In addition, 2 studies making use of an available dataset of rooftop solar deployment from Google’s Project Sunroof are informative. First, against the backdrop of today’s acute partisan divisions, one study finds encouraging evidence of ideological diversity among solar adopters. The authors’ analysis concludes that “households composed of Democrats are only about four percentage points more likely to have rooftop solar than households composed of Republicans.” A second study provides an outlook in terms of disparate adoption rates between racial groups. When accounting for either income or home ownership, the authors report majority black, Hispanic, and Asian areas exhibit less rooftop PV adoption relative to predominantly white or mixed census tract areas.
Indeed, while research devoted to solar adoption audiences like this can help steer the industry, far fewer studies have targeted women as solar adopters. Solar has a missed opportunity to bring female consumers into the solar family and to embrace them as brand champions.
Emerging Research Points to Potential Female Solar Adopters
The need to understand what women want from solar has grown — and could be more impactful — as links emerge between consumer interest in rooftop PV and electric vehicles, home energy storage, and smart thermostats. PV Magazine describes industry discourse around the need to acknowledge that women’s perspectives about solar differ from men’s, yet that realization is only a starting place. Clearly, next steps must consider factors involved in converting females into solar adopters.
A study described in Ecological Economics points out that aesthetic aspects of solar panels are key for expanding the customer base, and that likely adopters are more likely than likely non-adopters to be surrounded by neighbors, friends, and relatives who have already installed solar panels. Our results also reveal that the premium segment cares more about aesthetic aspects in general purchasing decisions and shows higher ecological concern than the value segment.
Chelsea Schelly and James Letzelter examined the key drivers of residential solar adoption in upstate New York. They found that women were more likely to indicate environmental factors as the most important decision factor. The researchers say this indicates a key area of opportunity, as states can work to ensure public trust in installers and installers can work to build relationships of trust with communities as these entities both seek to enhance the rate of PV adoption at the residential scale.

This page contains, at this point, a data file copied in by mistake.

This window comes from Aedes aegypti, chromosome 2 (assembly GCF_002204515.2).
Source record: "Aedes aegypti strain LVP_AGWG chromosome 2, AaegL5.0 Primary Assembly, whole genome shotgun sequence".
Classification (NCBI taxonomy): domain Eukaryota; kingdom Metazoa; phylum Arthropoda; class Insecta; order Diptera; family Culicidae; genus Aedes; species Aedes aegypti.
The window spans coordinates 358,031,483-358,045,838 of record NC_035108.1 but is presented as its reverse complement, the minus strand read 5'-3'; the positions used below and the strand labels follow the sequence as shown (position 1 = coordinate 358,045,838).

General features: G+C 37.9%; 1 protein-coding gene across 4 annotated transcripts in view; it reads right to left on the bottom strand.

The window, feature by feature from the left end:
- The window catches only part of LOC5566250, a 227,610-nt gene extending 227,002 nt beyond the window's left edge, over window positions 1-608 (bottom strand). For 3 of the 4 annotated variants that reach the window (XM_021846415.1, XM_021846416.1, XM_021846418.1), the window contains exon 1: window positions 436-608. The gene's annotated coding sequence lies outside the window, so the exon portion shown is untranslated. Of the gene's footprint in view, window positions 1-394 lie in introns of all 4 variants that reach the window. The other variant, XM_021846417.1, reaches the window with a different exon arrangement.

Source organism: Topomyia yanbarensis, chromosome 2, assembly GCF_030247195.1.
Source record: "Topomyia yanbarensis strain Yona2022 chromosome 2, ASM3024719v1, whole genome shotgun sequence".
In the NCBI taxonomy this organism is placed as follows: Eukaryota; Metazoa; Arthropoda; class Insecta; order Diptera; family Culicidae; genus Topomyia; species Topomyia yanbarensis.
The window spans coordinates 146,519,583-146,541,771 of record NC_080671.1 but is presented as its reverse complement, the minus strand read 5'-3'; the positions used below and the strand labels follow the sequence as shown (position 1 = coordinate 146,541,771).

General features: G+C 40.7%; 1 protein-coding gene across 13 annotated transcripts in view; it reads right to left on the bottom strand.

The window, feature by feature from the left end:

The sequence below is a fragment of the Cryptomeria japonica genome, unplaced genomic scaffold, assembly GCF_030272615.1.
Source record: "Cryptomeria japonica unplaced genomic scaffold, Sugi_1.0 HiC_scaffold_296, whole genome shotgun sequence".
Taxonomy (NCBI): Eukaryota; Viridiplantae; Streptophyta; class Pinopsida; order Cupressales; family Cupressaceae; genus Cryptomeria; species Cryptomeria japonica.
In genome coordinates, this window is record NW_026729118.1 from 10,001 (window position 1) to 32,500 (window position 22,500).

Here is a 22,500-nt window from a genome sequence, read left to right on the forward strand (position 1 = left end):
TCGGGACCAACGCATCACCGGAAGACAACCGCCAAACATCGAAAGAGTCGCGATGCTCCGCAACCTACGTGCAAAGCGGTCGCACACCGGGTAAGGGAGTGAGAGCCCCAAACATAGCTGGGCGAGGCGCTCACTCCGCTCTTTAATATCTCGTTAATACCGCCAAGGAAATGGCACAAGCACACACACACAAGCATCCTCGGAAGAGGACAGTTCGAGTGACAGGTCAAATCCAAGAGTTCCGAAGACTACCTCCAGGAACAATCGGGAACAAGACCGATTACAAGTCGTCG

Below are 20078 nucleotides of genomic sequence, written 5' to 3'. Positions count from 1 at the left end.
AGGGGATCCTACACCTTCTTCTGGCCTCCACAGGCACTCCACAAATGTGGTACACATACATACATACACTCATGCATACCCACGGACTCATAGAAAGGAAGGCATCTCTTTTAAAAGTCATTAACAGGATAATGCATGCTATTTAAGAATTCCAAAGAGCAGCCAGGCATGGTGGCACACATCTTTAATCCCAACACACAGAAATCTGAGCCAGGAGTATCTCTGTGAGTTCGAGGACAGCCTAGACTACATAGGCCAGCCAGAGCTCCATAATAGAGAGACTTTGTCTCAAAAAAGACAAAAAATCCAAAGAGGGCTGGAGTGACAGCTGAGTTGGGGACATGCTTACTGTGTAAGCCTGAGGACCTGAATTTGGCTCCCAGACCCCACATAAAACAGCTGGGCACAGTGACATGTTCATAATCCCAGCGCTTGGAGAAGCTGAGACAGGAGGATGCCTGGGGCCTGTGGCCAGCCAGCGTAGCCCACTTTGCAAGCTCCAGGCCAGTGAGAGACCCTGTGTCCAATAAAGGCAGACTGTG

A study in Energy Research & Social Science draws on theories of social practice and domestication, paying particular attention to how the phases of appropriation, objectification, incorporation, and conversion of household solar systems are gendered. By this, the authors argue that women and men have different economic, social, and cultural capital, which, in turn, influences their interaction with technology in the transition from consumers to prosumers. Viewing prosuming through the gender lens reveals how policies need to be designed to promote new practices that are attractive for a more diverse group than today’s standard subsidies and feed-in tariffs if the aim is to increase the number of residential prosumers and transition to a more sustainable and equitable low-carbon energy system.
Sposato and Hampi examined the impact of various constructs, including worldviews, with respect to individuals’ acceptance of renewable energy technologies in their vicinity. They found that individuals who value the common good and equality are more supportive of renewable energy technologies in their vicinity. Research indicates that women tend toward embracing such social constructs.
The gender gap represents a barrier to solar industry growth. Zooming in on data-rich analyses and studying them helps us to understand more about ways to incorporate greater numbers of women into the solar energy transition now underway. Scaling up such deliberate efforts will be an essential step to ensure that women are experiencing the economic and personal benefits of taking part in the clean energy transition.